Case Facts & Preliminary Law
This appeal to the Court of Appeal concerned the exclusion or limitation of liability in commercial contracts and the ‘reasonableness’ test pursuant to the Unfair Contract Terms Act 1977 (“UCTA”).
The appellant, Goodlife, had entered into a contract with the respondent, Hall Fire, for the installation of a fire suppression system at their factory premises. At the time of the contract, both parties had their own respective insurance. Hall Fire had their own standard terms and conditions, which they sent with a quotation to Goodlife, upon request in early 2001. The quotation clearly stated that Hall Fire could provide insurance for the liability excluded in their standard terms and conditions if requested. Clause 11 of the standard terms and conditions sought to exclude all liability as a result of Hall Fire’s negligence. This, coupled with the incorporation of Hall Fire’s standard terms and conditions, meant that the contract was subject to UCTA.
The three questions for the Court to determine were first, whether the exclusion clause was onerous or unusual, second, whether the clause was fairly and reasonably brought to the attention of Goodlife, and third, whether the clause was reasonable subject to UCTA.
In order to determine whether the exclusion clause was too onerous or unusual, the Court contemplated and applied various authorities on the matter. In Allen Fabrications Limited v ASD Limited  EWHC 2213 (TCC), Judge Waksman QC stated that ‘the mere fact that the clause in question is a limitation or exclusion clause does not of itself mean that it is onerous or unusual’ and that the clause should be considered in context of the contract as a whole. In Watford Electronics Ltd v Sanderson CFL Ltd  EWCA Civ 317 and Regus (UK) Ltd v Epcot Solutions Ltd  EWCA Civ 361, the Court held that the exclusion of any indirect or consequential losses was reasonable and not in fact onerous or unusual.
Although counsel for the appellant submitted that Clause 11 was a ‘blanket exclusion clause’, the Court found this to be inaccurate. The Court noted that in this case, the contract was for a one-off supply and there were no insurance obligations on Hall Fire, as their offer was not pursued by Goodlife. Additionally, ‘as a matter of commercial reality there was very little difference between Hall Fire’s exclusion clause and other clauses available on the market’. With these factors in mind, the Court concluded that Clause 11 was neither onerous or unusual.
With regards to the second question, the Court stated that Clause 11 would not have been incorporated into the contract if it was ‘particularly unusual and onerous’ as well as ‘not fairly and reasonably drawn to the attention’ of Goodlife”. This exclusion clause was a standard condition, which was expressly referred to and printed clearly on the front of the quotation. Moreover, Goodlife had over a year between when the quotation was sent, and when they entered into the contract. With this in mind, Goodlife had sufficient time to seek advice and at no point suggested that they did not read or understand the terms and conditions. Subsequently, the Court determined that Clause 11 had been fairly and reasonably drawn to the attention of Goodlife, and therefore, was incorporated into the contract.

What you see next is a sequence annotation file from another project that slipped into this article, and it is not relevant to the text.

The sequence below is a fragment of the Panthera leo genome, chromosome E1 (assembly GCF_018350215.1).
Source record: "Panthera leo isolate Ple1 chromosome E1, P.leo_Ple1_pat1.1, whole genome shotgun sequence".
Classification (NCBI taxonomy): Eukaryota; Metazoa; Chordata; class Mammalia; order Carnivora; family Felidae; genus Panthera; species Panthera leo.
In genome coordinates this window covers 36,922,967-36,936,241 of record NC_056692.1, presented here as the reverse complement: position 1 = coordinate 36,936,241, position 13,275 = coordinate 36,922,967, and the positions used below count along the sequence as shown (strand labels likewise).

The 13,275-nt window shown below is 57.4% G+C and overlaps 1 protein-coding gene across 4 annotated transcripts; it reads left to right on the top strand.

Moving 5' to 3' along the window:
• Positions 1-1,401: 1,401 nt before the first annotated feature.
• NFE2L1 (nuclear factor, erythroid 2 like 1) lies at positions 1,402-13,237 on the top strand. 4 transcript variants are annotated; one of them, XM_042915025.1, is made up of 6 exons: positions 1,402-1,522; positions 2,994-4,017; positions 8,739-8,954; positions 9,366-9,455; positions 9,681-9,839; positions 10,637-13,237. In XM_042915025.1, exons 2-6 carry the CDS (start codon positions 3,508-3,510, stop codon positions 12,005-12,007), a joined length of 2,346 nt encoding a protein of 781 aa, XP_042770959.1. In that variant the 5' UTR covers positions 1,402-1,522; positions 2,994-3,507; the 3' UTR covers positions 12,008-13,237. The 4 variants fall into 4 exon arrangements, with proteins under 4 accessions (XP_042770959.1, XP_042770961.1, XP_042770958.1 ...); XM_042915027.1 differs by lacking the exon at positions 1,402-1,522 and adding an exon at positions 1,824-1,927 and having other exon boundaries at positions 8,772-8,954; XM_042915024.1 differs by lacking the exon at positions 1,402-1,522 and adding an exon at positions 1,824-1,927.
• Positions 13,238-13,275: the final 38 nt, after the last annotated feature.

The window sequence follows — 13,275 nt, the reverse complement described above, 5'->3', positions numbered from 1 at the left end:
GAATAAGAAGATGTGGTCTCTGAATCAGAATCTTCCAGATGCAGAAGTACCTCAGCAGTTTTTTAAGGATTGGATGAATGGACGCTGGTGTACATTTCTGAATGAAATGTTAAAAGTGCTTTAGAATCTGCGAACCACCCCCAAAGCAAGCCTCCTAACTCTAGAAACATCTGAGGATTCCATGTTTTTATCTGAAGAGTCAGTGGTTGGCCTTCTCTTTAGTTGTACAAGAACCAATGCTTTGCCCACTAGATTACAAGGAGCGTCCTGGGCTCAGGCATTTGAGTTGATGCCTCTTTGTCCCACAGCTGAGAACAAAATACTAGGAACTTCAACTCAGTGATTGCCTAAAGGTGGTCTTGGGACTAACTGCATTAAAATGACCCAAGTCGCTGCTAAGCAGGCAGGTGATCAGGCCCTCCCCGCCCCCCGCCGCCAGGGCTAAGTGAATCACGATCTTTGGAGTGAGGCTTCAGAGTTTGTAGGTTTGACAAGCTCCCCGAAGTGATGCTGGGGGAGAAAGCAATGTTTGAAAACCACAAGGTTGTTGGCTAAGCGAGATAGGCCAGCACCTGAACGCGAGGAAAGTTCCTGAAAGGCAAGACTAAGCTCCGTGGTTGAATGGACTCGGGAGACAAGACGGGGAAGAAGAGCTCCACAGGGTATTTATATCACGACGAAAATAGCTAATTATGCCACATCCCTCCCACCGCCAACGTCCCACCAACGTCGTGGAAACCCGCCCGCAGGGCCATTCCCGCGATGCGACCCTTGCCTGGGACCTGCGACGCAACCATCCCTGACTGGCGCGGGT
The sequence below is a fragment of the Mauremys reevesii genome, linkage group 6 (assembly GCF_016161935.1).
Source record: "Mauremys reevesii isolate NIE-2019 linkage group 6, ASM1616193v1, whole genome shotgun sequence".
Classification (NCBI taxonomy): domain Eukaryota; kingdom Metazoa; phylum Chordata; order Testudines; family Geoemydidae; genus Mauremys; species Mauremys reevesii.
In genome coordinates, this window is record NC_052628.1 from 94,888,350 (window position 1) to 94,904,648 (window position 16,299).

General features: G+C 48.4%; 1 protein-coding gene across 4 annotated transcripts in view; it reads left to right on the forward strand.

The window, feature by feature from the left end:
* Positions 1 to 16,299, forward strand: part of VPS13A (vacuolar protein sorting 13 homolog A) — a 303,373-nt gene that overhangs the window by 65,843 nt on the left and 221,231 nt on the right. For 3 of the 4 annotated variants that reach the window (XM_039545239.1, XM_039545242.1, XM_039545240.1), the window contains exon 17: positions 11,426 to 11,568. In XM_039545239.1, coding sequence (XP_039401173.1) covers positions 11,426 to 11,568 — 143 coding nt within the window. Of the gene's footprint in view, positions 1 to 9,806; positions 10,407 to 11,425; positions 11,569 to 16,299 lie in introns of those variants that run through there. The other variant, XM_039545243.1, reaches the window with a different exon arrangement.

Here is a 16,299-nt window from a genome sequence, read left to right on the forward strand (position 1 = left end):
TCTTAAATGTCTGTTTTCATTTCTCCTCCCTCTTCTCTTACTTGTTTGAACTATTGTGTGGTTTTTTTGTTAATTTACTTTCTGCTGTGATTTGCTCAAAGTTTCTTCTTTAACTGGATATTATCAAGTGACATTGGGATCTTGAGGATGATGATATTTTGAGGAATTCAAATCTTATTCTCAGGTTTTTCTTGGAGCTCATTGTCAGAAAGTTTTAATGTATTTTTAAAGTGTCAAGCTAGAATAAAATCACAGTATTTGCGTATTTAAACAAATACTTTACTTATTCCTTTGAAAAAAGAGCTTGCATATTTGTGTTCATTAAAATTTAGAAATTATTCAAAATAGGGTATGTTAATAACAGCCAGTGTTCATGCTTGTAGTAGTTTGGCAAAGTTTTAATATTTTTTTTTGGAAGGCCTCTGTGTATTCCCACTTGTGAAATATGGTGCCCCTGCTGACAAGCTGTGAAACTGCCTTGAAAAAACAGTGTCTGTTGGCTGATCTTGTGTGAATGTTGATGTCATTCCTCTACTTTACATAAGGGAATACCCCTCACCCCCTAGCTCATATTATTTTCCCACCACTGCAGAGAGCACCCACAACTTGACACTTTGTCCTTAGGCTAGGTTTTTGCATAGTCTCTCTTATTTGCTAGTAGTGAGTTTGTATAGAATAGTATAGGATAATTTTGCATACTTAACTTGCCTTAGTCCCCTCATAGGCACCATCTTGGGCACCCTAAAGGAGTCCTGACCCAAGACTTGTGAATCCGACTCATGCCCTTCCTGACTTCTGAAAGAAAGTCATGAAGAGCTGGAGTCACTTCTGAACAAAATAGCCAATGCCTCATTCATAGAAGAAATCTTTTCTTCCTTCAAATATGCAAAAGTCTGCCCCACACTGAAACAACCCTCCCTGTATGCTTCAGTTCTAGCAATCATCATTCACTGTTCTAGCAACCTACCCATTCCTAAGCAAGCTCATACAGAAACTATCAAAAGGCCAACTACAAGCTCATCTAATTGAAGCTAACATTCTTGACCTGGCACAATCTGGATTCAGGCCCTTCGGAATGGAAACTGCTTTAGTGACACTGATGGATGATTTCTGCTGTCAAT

The third and final question was whether Clause 11 was reasonable in accordance with UCTA. The guidance for the reasonableness test is set out in section 11 UCTA, with reference to Schedule 2 UCTA. This contains considerations such as the resources available to the parties, the availability of insurance and the strength of the bargaining positions of the parties. Further authority has been provided in Watford Electronics Limited v Sanderson CFL Limited, where the court held that “unless satisfied that one party has, in effect, taken unfair advantage of the other – or that a term is so unreasonable that it cannot properly have been understood or considered – the court should not interfere”.
On the facts, the parties had equal bargaining powers, notice was fairly given, Goodlife received no inducement to agree to Clause 11 and could have easily contracted elsewhere. Additionally, in consideration of the circumstances, the Court found that insurance was a highly relevant factor in this case. The Court sought to determine which party was ‘best placed to effect the necessary insurance’. It was concluded that Goodlife were in fact in a much better position to insure against their likely losses than Hall Fire. This, in conjunction with the fact that Hall Fire had drawn attention to their exclusion of liability, and had offered to arrange insurance, meant that Clause 11 was reasonable subject to UCTA. Consequently, the Court held that overall Clause 11 was valid and enforceable.
The principle of autonomy in English contract law was re-emphasised. The judgement suggests that the Courts will refrain from interfering with the contract bargained, unless they are satisfied that the principle in question is either erroneous or obviously wrong. The term ‘reasonableness’ should be taken to mean ‘a principle of fair and open dealing’ and when determining whether a clause is reasonable pursuant to UCTA, it is important to consider each factor in all the circumstances to reach a just outcome.
Riya Sharma – Trainee Solicitor
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